Spring Cleaning for Your
Got dreams? Spring is a time thatís fairly
crackling with possibilities for forging ahead. But how
can you effectively harness all that energy, and turn it
into actions that really move you forward?
I say have a "Clean Start Planning Retreat." This is a
technique I've been using for several years that really
helps focus and ground your actions. And even though it
may be brown and muddy outside (if youíre in New
England) Ö you can still rise up and harness the
abundant energy in the rebirth of spring.
1. Schedule two full days in which you can do
something just for you.
Begin by scheduling in at least two full days
sometime before spring really kicks in that you can
designate "Clean Start Days." You can schedule them
together, or separately. Saturdays can work well for
this. (If you tend to be a guilty parent, use this as a
chance for someone else who loves your kids to spend the
day with them.)
2. Record your results for the last year or quarter.
Day One is dedicated to assessing what progress youíve
made on your dreams. It may be that youíre just
beginning your dream, and have few or possibly no Ďtangibleí
records of progress yet. Take a look through journals,
and notebooks from classes or programs.
On the other hand, you may be launching a business,
or just starting to sell your work. If so through
ledgers, stat reports on web sites, check book
registers, receipt piles, Quicken files, sent email
files, even phone bills. Compare what you unearth to any
goals you made for the last year. It doesnít matter
how much time you span Ė use your intuition on which
parameters to use.
Wherever you are with your dream, write up a
report that addresses these essential categories.
(Itís okay to write, ĎNone yet,í in many categories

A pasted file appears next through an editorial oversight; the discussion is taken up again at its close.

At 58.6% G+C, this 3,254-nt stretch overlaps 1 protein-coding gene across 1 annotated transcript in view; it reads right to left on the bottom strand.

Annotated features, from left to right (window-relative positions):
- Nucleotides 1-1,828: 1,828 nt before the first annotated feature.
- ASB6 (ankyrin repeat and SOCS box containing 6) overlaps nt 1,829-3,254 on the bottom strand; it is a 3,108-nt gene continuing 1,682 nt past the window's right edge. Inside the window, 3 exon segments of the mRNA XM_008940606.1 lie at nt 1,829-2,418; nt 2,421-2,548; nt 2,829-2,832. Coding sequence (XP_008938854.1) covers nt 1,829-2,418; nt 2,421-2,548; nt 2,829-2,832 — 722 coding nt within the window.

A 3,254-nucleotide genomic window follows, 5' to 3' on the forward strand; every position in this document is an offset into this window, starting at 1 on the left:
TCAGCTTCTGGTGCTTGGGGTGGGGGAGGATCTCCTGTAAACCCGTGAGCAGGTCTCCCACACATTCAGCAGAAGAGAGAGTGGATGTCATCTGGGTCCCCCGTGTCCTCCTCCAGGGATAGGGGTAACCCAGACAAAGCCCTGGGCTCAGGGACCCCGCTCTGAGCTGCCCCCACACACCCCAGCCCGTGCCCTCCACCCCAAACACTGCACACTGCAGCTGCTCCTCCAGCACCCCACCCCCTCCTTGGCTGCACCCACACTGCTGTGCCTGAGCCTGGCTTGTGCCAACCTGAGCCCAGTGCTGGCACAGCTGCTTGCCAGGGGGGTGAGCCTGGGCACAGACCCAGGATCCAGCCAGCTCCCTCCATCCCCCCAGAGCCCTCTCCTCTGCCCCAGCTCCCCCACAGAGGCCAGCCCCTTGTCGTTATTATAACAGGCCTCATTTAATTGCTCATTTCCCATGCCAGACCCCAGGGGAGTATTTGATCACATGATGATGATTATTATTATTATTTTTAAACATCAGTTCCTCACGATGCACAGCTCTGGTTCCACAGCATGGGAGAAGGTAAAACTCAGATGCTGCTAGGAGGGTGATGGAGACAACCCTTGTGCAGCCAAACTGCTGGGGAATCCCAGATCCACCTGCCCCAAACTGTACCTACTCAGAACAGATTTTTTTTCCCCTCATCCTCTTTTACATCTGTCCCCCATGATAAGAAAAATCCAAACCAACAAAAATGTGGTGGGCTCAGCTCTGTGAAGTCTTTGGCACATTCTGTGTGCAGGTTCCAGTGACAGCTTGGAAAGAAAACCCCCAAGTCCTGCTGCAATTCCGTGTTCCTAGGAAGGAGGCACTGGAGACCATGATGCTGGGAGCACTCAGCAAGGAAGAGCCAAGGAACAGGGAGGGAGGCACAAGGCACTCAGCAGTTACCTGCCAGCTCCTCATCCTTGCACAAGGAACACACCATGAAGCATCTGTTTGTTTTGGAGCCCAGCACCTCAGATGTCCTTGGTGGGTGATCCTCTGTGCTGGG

if thatís where you are Ö this gives you room to
- Products/Services produced
- Marketing efforts (be sure to log in their
- People reached (and which target markets they come
from, if you can)
- Support System (include staff, temp help,
consultants, support group)
- Office (assess the effectiveness of your workspace
and its equipment)
- Inspirational Tools (note any sources of stimulation
or ideas that have worked well for you, or what you
might need in this area)
- Mistakes Made
- Lessons Learned
- Ideas Hatched
- Old Projects Retired
- Reviews/Critiques/Feedback (assess overall reaction
on each product or service)
- General Risk Assessment (did you take enough? Wish
you took more?)
3. Pick a really appealing location for Day Two. (You
might even bring a supportive friend.)
Once you've got your report in hand, move on to day
two. It's critically important you not do this work
in your home or office. Instead, go into a
new environment that gives you a blast of inspiration.
Choose a place that naturally nurtures you. It doesn't
have to be an expensive resort. My husband and I
sometimes spend the day sitting in front of the
fireplace of a nearby country inn, where we also eat
lunch. Think of weekend getaways belonging to friends,
your favorite beach, a string of cool coffee bars and
restaurants. You might even consider doing this work
with a friend and splitting the cost of a room at a
hotel or resort for a night or two. Pick places that are
fun to be in, but also provide a spot to get comfortable
and talk quietly.
If you do choose to bring along a friend, make sure
it's a staunch supporter. You want to share your dreams
and visions with someone who won't take too much delight
in 'playing devil's advocate'. Nor do you want to bring